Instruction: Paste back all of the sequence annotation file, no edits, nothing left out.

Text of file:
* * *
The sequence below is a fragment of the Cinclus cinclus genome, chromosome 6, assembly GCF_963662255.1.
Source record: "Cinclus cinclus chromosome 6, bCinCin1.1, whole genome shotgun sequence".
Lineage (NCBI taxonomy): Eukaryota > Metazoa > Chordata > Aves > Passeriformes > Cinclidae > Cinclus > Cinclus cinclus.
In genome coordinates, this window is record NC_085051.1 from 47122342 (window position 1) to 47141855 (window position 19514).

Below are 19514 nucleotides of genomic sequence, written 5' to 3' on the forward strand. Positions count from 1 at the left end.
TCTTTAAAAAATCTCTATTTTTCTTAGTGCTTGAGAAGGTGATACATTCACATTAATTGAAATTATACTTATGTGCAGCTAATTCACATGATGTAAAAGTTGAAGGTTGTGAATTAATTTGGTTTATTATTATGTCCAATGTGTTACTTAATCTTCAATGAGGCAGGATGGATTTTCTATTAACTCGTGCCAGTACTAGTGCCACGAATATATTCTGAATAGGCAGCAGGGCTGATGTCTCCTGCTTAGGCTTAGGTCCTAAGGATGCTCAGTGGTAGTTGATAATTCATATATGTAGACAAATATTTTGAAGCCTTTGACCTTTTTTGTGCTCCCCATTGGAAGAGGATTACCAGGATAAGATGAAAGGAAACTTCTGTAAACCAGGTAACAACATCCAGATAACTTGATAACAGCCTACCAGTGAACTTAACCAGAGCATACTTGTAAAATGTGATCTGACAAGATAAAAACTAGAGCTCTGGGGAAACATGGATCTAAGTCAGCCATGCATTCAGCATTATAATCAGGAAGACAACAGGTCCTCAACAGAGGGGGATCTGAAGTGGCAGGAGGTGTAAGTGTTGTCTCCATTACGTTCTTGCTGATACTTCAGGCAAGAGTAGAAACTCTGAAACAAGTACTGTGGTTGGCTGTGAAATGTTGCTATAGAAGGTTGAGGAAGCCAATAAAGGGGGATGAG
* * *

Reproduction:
The sequence below is a fragment of the Cinclus cinclus genome, chromosome 6, assembly GCF_963662255.1.
Source record: "Cinclus cinclus chromosome 6, bCinCin1.1, whole genome shotgun sequence".
Lineage (NCBI taxonomy): Eukaryota > Metazoa > Chordata > Aves > Passeriformes > Cinclidae > Cinclus > Cinclus cinclus.
In genome coordinates, this window is record NC_085051.1 from 47122342 (window position 1) to 47141855 (window position 19514).

Below are 19514 nucleotides of genomic sequence, written 5' to 3' on the forward strand. Positions count from 1 at the left end.
TCTTTAAAAAATCTCTATTTTTCTTAGTGCTTGAGAAGGTGATACATTCACATTAATTGAAATTATACTTATGTGCAGCTAATTCACATGATGTAAAAGTTGAAGGTTGTGAATTAATTTGGTTTATTATTATGTCCAATGTGTTACTTAATCTTCAATGAGGCAGGATGGATTTTCTATTAACTCGTGCCAGTACTAGTGCCACGAATATATTCTGAATAGGCAGCAGGGCTGATGTCTCCTGCTTAGGCTTAGGTCCTAAGGATGCTCAGTGGTAGTTGATAATTCATATATGTAGACAAATATTTTGAAGCCTTTGACCTTTTTTGTGCTCCCCATTGGAAGAGGATTACCAGGATAAGATGAAAGGAAACTTCTGTAAACCAGGTAACAACATCCAGATAACTTGATAACAGCCTACCAGTGAACTTAACCAGAGCATACTTGTAAAATGTGATCTGACAAGATAAAAACTAGAGCTCTGGGGAAACATGGATCTAAGTCAGCCATGCATTCAGCATTATAATCAGGAAGACAACAGGTCCTCAACAGAGGGGGATCTGAAGTGGCAGGAGGTGTAAGTGTTGTCTCCATTACGTTCTTGCTGATACTTCAGGCAAGAGTAGAAACTCTGAAACAAGTACTGTGGTTGGCTGTGAAATGTTGCTATAGAAGGTTGAGGAAGCCAATAAAGGGGGATGAG